In Lorraine Hansberry's A Raisin in the Sun, how does the character Walter Lee evolve from beginning of the text to the end?
In Hansberry's A Raisin in the Sun, Walter changes from the beginning to the end. In the beginning, Walter is a bitter black man. He feels that life is not fair. He is angry because he cannot seem to get ahead. He is dissatisfied with his job. Working as a chauffeur is demeaning to him.
Walter lives in an apartment that is disappointing. He is surrounded by strong women who are quite vocal. He and his wife Ruth argue:
Ruth: Eat your eggs, they gonna be cold.
Walter: That’s it. There you are. Man say to his woman: I got me a dream. His woman say: Eat your eggs...Man say: I got to take hold of this here world, baby! And a woman will say: Eat your eggs and go to work...Man say: I got to change my life, I’m choking to death, baby! And his woman say—your eggs is getting cold!
When Walter is not arguing with Ruth, he is arguing with his sister Beneatha or his mother, Mrs. Younger.
Walter often escapes the arguing by hanging out with his friends, drinking and dreaming.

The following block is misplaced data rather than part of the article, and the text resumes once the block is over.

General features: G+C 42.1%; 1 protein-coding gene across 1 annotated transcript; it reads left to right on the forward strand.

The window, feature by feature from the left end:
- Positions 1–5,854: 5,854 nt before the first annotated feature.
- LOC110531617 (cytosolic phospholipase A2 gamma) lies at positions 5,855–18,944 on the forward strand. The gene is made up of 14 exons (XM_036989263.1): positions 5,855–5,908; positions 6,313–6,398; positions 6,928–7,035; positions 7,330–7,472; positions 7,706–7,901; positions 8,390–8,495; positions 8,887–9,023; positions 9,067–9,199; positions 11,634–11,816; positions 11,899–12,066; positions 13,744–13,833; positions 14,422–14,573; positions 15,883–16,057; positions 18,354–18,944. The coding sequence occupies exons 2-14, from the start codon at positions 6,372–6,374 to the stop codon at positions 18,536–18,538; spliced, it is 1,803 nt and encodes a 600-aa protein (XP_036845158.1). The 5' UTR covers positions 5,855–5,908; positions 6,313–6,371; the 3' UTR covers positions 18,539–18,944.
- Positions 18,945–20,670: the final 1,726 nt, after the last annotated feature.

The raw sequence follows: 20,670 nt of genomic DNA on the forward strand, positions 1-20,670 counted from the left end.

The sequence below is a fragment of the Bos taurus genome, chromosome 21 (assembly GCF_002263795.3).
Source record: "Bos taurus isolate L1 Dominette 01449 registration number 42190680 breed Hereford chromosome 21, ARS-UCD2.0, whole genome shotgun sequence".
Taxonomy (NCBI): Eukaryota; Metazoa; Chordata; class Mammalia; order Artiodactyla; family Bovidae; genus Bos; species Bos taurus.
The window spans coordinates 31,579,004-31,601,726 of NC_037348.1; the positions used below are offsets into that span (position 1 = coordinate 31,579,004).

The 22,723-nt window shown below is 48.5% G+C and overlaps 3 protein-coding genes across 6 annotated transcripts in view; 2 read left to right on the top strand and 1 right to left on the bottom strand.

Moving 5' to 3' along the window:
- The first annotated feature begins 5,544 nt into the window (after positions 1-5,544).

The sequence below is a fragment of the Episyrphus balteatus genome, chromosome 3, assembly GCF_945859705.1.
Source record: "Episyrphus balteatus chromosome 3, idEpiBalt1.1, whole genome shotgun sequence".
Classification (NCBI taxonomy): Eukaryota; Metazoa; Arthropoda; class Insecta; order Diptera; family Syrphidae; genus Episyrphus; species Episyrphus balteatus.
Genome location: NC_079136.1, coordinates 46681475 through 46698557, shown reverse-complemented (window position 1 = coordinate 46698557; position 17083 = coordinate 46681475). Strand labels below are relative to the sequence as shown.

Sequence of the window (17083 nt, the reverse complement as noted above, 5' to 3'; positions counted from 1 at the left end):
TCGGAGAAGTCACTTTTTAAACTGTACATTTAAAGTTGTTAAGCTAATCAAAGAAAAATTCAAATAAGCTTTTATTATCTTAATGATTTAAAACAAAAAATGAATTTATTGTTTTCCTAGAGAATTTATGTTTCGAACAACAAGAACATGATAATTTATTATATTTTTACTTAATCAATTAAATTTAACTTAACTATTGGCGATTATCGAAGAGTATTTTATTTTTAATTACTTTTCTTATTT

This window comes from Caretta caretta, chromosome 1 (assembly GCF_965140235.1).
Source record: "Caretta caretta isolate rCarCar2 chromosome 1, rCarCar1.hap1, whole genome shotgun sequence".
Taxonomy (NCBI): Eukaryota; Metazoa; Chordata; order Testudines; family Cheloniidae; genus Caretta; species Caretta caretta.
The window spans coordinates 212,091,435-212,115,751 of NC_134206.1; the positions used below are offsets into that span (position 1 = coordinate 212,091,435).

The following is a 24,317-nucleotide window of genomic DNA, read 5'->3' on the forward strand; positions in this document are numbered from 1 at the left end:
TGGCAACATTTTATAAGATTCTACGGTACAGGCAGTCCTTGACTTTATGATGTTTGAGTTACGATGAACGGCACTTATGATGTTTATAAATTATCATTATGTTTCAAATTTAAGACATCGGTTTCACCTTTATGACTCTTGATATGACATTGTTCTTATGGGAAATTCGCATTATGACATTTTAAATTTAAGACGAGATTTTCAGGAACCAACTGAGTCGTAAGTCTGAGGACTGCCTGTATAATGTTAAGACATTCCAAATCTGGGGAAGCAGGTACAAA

Dreaming of owning his own business, Walter gives Willy Harris his father's insurance money. When Willy leaves town with the money, Walter becomes even angrier. He feels that he is a failure. This leads to more drinking and bitter arguing.
To replace the money he lost, Walter plans to sell the new house Mama has bought. Because Karl Lindner and the white neighbors do not want the Younger family to move into their white neighborhood, Walter is planning to sell out. He has fallen so low.
When Mr. Lindner arrives, Mama insists that Walter follow through with his deal of selling the house after explaining it to his son Travis. Walter cannot sell out while looking at his son. He becomes the man of the house finally. He makes the right decision. He informs Mr. Lindner that the Younger family will indeed move into the new neighborhood. He promises to be good neighbors.